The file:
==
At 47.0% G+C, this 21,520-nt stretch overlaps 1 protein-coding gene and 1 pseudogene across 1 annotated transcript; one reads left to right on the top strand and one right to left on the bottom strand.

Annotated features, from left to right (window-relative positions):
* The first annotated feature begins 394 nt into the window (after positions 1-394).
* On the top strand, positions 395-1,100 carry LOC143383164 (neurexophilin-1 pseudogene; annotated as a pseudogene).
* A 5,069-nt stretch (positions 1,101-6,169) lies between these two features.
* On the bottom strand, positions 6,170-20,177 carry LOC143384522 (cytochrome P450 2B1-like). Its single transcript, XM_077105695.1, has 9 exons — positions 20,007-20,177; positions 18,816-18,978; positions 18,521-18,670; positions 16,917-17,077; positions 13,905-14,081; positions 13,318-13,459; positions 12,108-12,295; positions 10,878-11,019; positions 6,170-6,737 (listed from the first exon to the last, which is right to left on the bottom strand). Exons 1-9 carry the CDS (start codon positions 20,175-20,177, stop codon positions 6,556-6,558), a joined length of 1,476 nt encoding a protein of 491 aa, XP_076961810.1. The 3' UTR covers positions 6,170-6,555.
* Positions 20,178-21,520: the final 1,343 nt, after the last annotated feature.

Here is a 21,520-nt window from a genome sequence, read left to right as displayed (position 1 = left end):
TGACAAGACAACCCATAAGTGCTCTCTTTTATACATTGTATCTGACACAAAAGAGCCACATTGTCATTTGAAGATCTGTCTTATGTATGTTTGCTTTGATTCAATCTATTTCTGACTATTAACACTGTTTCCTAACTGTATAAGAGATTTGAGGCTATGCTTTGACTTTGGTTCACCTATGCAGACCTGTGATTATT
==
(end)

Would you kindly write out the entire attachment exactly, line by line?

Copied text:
At 47.0% G+C, this 21,520-nt stretch overlaps 1 protein-coding gene and 1 pseudogene across 1 annotated transcript; one reads left to right on the top strand and one right to left on the bottom strand.

Annotated features, from left to right (window-relative positions):
* The first annotated feature begins 394 nt into the window (after positions 1-394).
* On the top strand, positions 395-1,100 carry LOC143383164 (neurexophilin-1 pseudogene; annotated as a pseudogene).
* A 5,069-nt stretch (positions 1,101-6,169) lies between these two features.
* On the bottom strand, positions 6,170-20,177 carry LOC143384522 (cytochrome P450 2B1-like). Its single transcript, XM_077105695.1, has 9 exons — positions 20,007-20,177; positions 18,816-18,978; positions 18,521-18,670; positions 16,917-17,077; positions 13,905-14,081; positions 13,318-13,459; positions 12,108-12,295; positions 10,878-11,019; positions 6,170-6,737 (listed from the first exon to the last, which is right to left on the bottom strand). Exons 1-9 carry the CDS (start codon positions 20,175-20,177, stop codon positions 6,556-6,558), a joined length of 1,476 nt encoding a protein of 491 aa, XP_076961810.1. The 3' UTR covers positions 6,170-6,555.
* Positions 20,178-21,520: the final 1,343 nt, after the last annotated feature.

Here is a 21,520-nt window from a genome sequence, read left to right as displayed (position 1 = left end):
TGACAAGACAACCCATAAGTGCTCTCTTTTATACATTGTATCTGACACAAAAGAGCCACATTGTCATTTGAAGATCTGTCTTATGTATGTTTGCTTTGATTCAATCTATTTCTGACTATTAACACTGTTTCCTAACTGTATAAGAGATTTGAGGCTATGCTTTGACTTTGGTTCACCTATGCAGACCTGTGATTATT